How to create a cashflow forecast (and why your business needs one)
Understanding when money will be coming in and out of your business is crucial. Discover how to predict your business's financial future with our dedicated guide...
We are a team of writers, experimenters and researchers providing you with the best advice with zero bias or partiality.This article was co-authored by:
Cash keeps your business alive.
You’ve got countless responsibilities as a small business owner, constantly working to keep all those plates spinning.
But it's cash that keeps it all going – run out of cash, and you won’t have a business for very long.
This makes cashflow – the money coming in and going out of your business – pretty darn important.
For your business to thrive, you’ll need to have a good idea of how much money is likely to flow in both directions – and a good cashflow forecast makes it much, much easier to get your head around this.
Creating a cashflow forecast may sound intimidating, but it’s actually quite straightforward.
This handy guide will tell you everything you need to know. We’ll cover:
And, throughout, we’ve got top tips from accounting expert Benedict Gatherer. Benedict is a Chartered Accountant who has helped countless small businesses through his accounting practice The Copper Coins. He's also written a book on accounting, and produces the most useful accounting videos on the web at his YouTube channel Accounting Tea Break.
We’ve also created a handy example cashflow forecast that we’ll refer to throughout the guide, which you can use as a starting point for your own cashflow forecast.
Before we properly get started, let’s break down some pesky jargon (which, for the most part, is just fancy words for simple things).
If any of this doesn’t make sense, don’t worry – it will all be explained in the guide proper.
Obviously, if you’re feeling confident already, then feel free to skip this and dive straight in.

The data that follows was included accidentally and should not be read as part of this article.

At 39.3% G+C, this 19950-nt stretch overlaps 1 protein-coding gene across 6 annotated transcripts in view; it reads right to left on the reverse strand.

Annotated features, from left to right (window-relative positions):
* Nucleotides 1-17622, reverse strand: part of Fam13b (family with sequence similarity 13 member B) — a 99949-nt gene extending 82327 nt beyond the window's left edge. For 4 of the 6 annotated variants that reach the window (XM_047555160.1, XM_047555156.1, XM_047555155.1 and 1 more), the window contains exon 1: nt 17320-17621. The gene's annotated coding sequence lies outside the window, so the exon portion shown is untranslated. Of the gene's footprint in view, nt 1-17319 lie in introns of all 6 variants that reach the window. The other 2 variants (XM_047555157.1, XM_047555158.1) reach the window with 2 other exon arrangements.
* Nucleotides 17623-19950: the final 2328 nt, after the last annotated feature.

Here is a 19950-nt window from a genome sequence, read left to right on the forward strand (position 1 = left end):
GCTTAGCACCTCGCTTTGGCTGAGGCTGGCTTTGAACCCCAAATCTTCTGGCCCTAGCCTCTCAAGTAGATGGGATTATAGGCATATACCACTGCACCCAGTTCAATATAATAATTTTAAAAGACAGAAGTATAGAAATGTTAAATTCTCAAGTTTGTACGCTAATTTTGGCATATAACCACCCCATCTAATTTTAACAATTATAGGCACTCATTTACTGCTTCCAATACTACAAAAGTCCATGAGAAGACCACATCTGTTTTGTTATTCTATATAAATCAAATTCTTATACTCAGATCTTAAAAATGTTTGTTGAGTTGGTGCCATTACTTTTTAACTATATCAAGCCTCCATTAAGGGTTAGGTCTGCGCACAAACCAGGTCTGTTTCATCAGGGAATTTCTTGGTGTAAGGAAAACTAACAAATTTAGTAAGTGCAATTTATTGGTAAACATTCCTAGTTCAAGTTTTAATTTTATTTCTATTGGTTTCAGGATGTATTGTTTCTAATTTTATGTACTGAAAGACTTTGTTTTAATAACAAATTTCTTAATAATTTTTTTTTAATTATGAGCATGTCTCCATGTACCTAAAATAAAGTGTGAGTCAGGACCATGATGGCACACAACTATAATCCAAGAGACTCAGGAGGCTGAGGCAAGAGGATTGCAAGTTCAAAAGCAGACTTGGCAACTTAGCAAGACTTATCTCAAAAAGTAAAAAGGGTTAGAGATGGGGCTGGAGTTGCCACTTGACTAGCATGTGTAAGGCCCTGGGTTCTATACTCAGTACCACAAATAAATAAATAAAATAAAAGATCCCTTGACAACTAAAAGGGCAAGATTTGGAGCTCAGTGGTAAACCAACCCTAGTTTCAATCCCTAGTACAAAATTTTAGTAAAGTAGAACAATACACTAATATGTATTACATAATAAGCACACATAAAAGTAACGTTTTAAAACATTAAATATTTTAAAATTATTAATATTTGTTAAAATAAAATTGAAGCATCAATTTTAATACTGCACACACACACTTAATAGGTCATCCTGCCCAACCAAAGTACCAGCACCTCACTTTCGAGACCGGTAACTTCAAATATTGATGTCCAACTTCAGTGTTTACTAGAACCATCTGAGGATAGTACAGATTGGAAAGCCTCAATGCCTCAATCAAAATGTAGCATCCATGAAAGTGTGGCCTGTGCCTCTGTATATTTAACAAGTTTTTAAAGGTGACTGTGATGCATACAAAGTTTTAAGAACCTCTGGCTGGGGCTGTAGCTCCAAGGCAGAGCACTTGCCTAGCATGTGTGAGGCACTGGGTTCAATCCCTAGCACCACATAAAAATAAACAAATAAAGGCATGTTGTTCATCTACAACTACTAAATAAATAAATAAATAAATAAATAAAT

When should I create a cashflow forecast?
In short, ASAP.
Ok, so you won’t need to do it on day one of your business. You’ll need some time to get everything going, sort contracts with suppliers, make a few sales etc.
But as soon as you’ve got your business going, then you’ll need to start planning ahead. The quicker you create your cashflow forecast, the sooner you’ll have a good idea of the financial future for your business, and the easier it will be to make decisions about expansion plans, finance, and other key areas.
This ties into two key pieces of advice from accounting expert Benedict Gatherer:
As you can see, there are very good reasons that creating an accurate cashflow forecast should be an early priority for your business.
Who is my cashflow forecast for?
This might seem a weird question – it’s obviously for yourself, right?
Well, not necessarily. You might be creating a cashflow forecast for your bank, or a potential investor that really wants to drill down into the nitty gritty of your business.
As Benedict points out, who your cashflow forecast is for should affect your approach.
If it’s for yourself, then be PESSIMISTIC in all your estimates. It’s always a good idea to have a bit of a buffer in case things go wrong (and something almost always goes wrong).
If it’s for a bank or other outsider, then be OPTIMISTIC in all your estimates. You want to present your business in a flattering light, after all.
However, it’s really important to not go crazy either way – your estimates have to be realistic, or the whole exercise is a waste of time.